What is Docker?
Docker is an open platform for developing, shipping, and running container-based applications. Docker enables you to separate your applications from your infrastructure so you can deliver software quickly. Originally built for Linux, Docker now runs on Windows and MacOS as well. With Docker, you can manage your infrastructure in the same ways you manage your applications.
"451 Research predicts that "the application container market will explode over the next five years. Annual revenue is expected to increase by 4x, growing from $749 million in 2016 to more than $3.4 billion by 2021, representing a compound annual growth rate (CAGR) of 35 percent." (Source)
Docker can get more applications running on the same hardware than other technologies; it makes it easy for developers to quickly create ready-to-run containered applications and it makes managing and deploying applications much easier.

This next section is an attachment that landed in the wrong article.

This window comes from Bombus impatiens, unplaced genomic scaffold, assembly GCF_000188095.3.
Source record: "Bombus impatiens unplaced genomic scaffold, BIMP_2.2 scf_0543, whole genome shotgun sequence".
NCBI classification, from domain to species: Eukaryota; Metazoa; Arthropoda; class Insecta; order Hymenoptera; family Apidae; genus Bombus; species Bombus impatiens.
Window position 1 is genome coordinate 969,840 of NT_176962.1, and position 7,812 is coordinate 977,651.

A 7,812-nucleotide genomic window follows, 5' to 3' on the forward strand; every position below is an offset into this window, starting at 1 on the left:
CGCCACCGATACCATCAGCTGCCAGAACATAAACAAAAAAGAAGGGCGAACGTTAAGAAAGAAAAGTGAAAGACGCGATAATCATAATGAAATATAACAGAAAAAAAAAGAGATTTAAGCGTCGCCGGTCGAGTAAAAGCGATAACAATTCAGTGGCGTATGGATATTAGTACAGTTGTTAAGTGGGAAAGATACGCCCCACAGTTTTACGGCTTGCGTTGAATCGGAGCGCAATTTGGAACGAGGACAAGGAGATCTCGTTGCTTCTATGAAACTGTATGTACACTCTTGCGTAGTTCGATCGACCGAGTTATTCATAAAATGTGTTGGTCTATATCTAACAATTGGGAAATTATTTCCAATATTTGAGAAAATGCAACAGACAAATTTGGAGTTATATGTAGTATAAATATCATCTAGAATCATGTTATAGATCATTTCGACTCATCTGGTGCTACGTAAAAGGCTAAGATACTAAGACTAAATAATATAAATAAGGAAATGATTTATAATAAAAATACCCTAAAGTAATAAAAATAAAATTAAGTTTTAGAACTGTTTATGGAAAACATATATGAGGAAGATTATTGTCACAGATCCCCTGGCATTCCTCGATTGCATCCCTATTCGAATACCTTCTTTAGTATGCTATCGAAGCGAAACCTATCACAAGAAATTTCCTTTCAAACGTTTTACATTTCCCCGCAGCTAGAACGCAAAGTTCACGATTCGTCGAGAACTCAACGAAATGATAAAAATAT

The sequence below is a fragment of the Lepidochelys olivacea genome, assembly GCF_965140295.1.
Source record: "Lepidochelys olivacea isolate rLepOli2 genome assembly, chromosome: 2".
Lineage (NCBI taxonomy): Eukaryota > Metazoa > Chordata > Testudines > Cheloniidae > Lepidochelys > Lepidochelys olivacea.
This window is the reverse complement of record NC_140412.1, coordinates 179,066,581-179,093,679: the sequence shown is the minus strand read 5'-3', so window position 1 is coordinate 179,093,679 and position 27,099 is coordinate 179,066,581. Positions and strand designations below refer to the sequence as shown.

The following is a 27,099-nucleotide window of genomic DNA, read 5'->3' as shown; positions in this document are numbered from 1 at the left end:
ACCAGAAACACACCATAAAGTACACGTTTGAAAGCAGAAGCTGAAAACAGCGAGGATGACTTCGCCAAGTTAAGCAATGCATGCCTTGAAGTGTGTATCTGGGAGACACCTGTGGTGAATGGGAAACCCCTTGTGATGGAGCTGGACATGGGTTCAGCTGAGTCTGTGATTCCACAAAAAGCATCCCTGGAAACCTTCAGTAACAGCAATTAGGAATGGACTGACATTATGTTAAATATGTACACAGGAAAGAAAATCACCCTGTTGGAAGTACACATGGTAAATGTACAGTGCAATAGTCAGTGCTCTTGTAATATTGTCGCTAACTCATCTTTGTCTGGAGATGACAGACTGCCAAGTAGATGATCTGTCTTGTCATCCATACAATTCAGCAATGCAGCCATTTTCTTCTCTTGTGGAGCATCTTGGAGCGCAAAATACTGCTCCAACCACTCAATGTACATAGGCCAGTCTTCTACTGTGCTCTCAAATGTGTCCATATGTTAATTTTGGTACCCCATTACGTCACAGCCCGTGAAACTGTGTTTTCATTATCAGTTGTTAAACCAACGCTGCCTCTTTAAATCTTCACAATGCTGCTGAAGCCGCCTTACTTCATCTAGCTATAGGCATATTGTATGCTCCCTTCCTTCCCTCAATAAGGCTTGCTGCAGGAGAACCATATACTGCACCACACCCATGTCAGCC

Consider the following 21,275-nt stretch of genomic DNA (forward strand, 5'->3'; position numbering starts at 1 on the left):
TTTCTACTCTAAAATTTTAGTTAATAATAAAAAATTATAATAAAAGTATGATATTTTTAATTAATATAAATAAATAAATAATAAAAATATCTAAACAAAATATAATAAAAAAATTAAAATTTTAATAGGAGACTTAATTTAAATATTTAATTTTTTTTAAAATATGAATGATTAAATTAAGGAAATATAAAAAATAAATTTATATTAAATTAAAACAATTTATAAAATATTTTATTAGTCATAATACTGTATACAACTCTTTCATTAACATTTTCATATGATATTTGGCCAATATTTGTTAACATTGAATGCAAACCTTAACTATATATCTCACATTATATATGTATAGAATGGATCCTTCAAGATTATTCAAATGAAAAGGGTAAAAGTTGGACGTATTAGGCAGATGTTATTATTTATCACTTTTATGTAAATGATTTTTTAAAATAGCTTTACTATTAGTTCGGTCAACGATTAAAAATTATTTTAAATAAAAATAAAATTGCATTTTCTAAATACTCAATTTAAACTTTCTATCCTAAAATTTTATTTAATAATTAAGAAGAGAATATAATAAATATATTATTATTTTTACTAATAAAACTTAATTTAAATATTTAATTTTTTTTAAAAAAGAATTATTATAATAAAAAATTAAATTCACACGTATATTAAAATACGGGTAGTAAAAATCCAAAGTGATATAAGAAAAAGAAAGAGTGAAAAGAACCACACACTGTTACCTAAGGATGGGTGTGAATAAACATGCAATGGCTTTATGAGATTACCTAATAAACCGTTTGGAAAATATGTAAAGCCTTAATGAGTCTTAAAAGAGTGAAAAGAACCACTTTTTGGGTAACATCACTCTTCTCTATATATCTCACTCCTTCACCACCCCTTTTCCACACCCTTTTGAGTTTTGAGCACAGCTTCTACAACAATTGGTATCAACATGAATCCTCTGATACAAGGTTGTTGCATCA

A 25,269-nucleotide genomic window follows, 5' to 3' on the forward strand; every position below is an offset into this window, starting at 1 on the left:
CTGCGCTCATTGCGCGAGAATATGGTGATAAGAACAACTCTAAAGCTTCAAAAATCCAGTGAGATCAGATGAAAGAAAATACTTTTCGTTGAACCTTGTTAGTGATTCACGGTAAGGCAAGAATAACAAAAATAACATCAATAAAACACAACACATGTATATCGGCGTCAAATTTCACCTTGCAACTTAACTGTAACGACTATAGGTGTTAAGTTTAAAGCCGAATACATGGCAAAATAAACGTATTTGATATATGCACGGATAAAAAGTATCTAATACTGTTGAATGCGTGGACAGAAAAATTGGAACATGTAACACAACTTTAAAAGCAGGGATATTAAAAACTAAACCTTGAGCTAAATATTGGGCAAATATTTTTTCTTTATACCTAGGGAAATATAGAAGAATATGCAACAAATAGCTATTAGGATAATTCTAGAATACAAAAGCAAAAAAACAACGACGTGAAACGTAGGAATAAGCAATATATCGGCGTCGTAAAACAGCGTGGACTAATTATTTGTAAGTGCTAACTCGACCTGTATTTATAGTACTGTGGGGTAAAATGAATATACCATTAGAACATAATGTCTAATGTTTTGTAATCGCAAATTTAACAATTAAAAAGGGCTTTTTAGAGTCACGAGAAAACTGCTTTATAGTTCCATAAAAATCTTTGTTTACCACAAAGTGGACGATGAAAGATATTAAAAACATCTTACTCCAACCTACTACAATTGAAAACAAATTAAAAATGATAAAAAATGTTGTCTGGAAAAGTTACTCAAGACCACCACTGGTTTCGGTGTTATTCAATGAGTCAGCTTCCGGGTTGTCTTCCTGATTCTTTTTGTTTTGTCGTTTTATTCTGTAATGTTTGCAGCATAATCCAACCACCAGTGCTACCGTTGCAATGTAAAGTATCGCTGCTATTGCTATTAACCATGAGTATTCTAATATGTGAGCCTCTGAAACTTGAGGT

"Docker is a platform which packages an application and all its dependencies collectively in the form of containers. And, Docker’s aspect of containerization ensures that the application can work in any environment." (Source)
Dockerfile - A text document that contains all the commands that a user can call on the command line to assemble an image is known as a Dockerfile
Docker Swarm - To create and maintain a cluster of Docker Engines, Docker Swarm is a technique. Docker engines can be hosted on different nodes, and these nodes (present in remote locations) form a Cluster when connected in Swarm mode.